from The American Heritage® Dictionary of the English Language, 4th Edition
- n. A tray for serving food or drinks.
from Wiktionary, Creative Commons Attribution/Share-Alike License
- n. One who salves or cures.
- n. One who pretends to cure; quacksalver.
- n. One who salves or saves goods, etc. from destruction or loss.
- n. A tray used to display or serve food.
from the GNU version of the Collaborative International Dictionary of English
- n. One who salves, or uses salve as a remedy; hence, a quacksalver, or quack.
- n. A salvor.
- n. A tray or waiter on which anything is presented.
from The Century Dictionary and Cyclopedia
- n. One who salves or cures, or one who pretends to cure: as, a quacksalver.
- n. One who salves or saves goods, a vessel, etc., from destruction or loss by fire, shipwreck, etc.
- n. A tray, especially a large and heavy one, upon which anything is offered to a person, as in the service of the table.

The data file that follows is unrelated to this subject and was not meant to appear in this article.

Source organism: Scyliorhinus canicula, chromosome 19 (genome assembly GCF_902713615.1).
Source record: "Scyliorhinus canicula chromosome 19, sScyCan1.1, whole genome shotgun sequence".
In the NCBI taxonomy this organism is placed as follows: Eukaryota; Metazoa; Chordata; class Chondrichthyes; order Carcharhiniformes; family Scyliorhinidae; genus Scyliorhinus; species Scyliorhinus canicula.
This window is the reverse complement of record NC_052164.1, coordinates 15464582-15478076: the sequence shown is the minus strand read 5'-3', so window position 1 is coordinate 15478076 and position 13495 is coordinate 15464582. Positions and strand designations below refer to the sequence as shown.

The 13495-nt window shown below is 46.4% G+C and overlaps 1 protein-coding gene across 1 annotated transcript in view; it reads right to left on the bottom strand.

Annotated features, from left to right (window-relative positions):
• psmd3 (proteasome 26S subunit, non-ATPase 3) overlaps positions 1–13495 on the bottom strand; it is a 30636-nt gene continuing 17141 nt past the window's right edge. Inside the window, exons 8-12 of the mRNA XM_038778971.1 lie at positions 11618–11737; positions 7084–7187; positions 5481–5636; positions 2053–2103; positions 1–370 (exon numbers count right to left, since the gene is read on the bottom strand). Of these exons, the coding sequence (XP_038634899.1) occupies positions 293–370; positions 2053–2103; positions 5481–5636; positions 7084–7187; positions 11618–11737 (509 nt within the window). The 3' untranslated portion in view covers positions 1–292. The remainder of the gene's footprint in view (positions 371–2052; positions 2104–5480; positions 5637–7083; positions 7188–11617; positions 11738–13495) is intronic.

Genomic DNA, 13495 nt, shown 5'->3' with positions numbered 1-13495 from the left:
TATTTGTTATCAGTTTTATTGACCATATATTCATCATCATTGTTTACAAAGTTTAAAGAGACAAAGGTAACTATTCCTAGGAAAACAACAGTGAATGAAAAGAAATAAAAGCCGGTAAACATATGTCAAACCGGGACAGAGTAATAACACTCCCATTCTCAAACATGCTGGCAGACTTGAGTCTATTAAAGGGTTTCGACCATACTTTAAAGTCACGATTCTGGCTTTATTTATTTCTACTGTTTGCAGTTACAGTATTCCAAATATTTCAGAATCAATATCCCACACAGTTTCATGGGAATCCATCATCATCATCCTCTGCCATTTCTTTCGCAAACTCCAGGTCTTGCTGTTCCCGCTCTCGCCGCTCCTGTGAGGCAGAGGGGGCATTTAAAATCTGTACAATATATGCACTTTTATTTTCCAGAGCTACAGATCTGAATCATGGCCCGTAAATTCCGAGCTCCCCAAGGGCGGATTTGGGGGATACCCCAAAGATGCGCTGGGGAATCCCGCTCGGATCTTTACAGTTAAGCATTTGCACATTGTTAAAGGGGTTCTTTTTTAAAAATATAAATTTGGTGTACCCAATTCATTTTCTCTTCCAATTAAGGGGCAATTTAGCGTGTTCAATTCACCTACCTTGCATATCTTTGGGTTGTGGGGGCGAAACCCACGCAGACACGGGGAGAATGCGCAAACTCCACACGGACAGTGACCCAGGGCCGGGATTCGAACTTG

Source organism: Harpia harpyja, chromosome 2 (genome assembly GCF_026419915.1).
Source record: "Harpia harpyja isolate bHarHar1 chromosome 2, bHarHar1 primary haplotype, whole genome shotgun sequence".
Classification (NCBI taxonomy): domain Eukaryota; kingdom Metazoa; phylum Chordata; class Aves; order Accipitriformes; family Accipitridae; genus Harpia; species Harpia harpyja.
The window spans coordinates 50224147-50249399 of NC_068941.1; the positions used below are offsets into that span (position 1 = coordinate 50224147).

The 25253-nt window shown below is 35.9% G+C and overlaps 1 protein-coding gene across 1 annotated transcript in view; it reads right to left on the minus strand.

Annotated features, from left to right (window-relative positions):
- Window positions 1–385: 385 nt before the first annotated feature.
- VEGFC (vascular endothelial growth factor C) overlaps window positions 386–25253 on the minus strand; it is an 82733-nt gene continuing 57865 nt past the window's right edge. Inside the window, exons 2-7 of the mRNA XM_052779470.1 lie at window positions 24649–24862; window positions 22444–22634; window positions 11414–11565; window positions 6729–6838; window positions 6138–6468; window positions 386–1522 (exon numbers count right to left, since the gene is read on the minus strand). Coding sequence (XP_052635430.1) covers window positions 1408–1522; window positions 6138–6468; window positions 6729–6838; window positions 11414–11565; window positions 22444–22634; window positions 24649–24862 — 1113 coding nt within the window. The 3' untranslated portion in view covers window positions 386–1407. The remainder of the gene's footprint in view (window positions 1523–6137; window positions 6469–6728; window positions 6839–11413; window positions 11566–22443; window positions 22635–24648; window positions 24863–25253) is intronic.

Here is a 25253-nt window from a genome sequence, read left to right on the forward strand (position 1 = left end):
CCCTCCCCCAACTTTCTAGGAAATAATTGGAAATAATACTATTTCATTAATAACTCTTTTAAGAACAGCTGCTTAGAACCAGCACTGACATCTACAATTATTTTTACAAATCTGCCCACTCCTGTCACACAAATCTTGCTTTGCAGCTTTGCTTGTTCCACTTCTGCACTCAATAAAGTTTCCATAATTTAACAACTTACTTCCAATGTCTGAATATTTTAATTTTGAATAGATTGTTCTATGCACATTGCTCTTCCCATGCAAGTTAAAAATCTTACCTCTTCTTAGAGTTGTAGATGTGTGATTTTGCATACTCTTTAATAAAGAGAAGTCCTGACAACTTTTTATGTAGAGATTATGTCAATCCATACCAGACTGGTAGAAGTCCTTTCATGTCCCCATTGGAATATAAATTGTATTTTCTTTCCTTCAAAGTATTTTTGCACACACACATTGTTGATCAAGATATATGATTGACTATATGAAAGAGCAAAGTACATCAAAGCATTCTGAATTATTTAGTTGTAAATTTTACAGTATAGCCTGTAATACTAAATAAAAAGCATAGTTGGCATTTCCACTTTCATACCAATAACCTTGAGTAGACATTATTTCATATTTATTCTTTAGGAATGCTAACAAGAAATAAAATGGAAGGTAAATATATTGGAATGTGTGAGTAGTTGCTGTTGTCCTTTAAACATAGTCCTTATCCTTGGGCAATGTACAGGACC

from WordNet 3.0 Copyright 2006 by Princeton University. All rights reserved.
- n. a tray (or large plate) for serving food or drinks; usually made of silver
Alteration of French salve, from Spanish salva, tasting of food to detect poison, salver, from salvar, to save, taste food to detect poison, from Late Latin salvāre, to save; see salvage.(American Heritage® Dictionary of the English Language, Fourth Edition)
From Middle English *salvere, from Old English *sealfere ("salver, one who anoints"), equivalent to salve + -er. Cognate with Dutch zalver ("salver"), German Salber ("salver"). (Wiktionary)
From salve (“to save”) + -er. (Wiktionary)
Alteration of Spanish salva ("plate, foretasting of viands prior to serving"), from salvar ("to save, taste food for one's master"), from Latin salvō ("save", v). More at save. (Wiktionary)